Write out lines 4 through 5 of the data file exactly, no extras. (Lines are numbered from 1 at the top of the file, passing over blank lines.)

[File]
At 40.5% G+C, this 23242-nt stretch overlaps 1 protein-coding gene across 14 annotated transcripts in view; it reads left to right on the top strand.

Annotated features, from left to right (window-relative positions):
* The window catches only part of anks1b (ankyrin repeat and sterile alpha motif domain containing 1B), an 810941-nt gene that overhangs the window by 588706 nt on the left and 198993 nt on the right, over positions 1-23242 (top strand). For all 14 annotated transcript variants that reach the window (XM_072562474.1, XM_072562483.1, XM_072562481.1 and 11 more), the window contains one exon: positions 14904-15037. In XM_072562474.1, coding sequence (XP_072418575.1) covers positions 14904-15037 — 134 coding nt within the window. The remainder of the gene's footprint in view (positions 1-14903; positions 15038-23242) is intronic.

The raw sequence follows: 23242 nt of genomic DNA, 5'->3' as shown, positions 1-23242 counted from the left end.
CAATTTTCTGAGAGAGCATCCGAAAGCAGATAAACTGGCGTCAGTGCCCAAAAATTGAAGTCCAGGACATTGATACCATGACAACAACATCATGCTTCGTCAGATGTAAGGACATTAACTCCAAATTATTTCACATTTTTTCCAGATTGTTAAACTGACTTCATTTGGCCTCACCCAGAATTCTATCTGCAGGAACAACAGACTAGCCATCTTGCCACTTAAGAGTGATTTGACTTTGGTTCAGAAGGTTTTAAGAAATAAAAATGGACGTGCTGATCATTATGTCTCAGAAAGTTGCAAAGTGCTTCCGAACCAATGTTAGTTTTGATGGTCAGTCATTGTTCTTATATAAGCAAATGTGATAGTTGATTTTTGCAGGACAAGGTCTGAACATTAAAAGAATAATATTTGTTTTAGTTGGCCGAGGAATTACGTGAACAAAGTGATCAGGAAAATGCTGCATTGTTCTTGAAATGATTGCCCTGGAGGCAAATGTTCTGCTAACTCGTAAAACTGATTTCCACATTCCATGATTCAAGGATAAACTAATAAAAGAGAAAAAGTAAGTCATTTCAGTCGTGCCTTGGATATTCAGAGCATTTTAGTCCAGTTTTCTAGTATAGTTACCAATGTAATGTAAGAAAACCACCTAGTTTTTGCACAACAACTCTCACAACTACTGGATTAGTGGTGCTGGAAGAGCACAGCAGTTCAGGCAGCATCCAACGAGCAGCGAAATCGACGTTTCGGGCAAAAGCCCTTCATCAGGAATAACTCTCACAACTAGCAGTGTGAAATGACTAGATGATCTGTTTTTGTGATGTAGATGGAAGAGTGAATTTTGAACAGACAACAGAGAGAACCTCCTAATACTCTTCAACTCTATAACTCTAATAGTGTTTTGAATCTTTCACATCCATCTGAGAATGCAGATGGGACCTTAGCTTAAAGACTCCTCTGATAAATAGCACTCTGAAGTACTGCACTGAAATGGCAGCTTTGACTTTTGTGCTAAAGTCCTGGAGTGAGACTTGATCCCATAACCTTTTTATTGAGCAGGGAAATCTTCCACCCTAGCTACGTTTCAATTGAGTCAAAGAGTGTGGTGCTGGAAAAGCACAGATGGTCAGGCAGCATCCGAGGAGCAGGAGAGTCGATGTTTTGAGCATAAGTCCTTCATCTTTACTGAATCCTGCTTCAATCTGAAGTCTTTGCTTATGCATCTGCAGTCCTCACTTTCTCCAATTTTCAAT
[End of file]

The raw sequence follows: 23242 nt of genomic DNA, 5'->3' as shown, positions 1-23242 counted from the left end.
CAATTTTCTGAGAGAGCATCCGAAAGCAGATAAACTGGCGTCAGTGCCCAAAAATTGAAGTCCAGGACATTGATACCATGACAACAACATCATGCTTCGTCAGATGTAAGGACATTAACTCCAAATTATTTCACATTTTTTCCAGATTGTTAAACTGACTTCATTTGGCCTCACCCAGAATTCTATCTGCAGGAACAACAGACTAGCCATCTTGCCACTTAAGAGTGATTTGACTTTGGTTCAGAAGGTTTTAAGAAATAAAAATGGACGTGCTGATCATTATGTCTCAGAAAGTTGCAAAGTGCTTCCGAACCAATGTTAGTTTTGATGGTCAGTCATTGTTCTTATATAAGCAAATGTGATAGTTGATTTTTGCAGGACAAGGTCTGAACATTAAAAGAATAATATTTGTTTTAGTTGGCCGAGGAATTACGTGAACAAAGTGATCAGGAAAATGCTGCATTGTTCTTGAAATGATTGCCCTGGAGGCAAATGTTCTGCTAACTCGTAAAACTGATTTCCACATTCCATGATTCAAGGATAAACTAATAAAAGAGAAAAAGTAAGTCATTTCAGTCGTGCCTTGGATATTCAGAGCATTTTAGTCCAGTTTTCTAGTATAGTTACCAATGTAATGTAAGAAAACCACCTAGTTTTTGCACAACAACTCTCACAACTACTGGATTAGTGGTGCTGGAAGAGCACAGCAGTTCAGGCAGCATCCAACGAGCAGCGAAATCGACGTTTCGGGCAAAAGCCCTTCATCAGGAATAACTCTCACAACTAGCAGTGTGAAATGACTAGATGATCTGTTTTTGTGATGTAGATGGAAGAGTGAATTTTGAACAGACAACAGAGAGAACCTCCTAATACTCTTCAACTCTATAACTCTAATAGTGTTTTGAATCTTTCACATCCATCTGAGAATGCAGATGGGACCTTAGCTTAAAGACTCCTCTGATAAATAGCACTCTGAAGTACTGCACTGAAATGGCAGCTTTGACTTTTGTGCTAAAGTCCTGGAGTGAGACTTGATCCCATAACCTTTTTATTGAGCAGGGAAATCTTCCACCCTAGCTACGTTTCAATTGAGTCAAAGAGTGTGGTGCTGGAAAAGCACAGATGGTCAGGCAGCATCCGAGGAGCAGGAGAGTCGATGTTTTGAGCATAAGTCCTTCATCTTTACTGAATCCTGCTTCAATCTGAAGTCTTTGCTTATGCATCTGCAGTCCTCACTTTCTCCAATTTTCAAT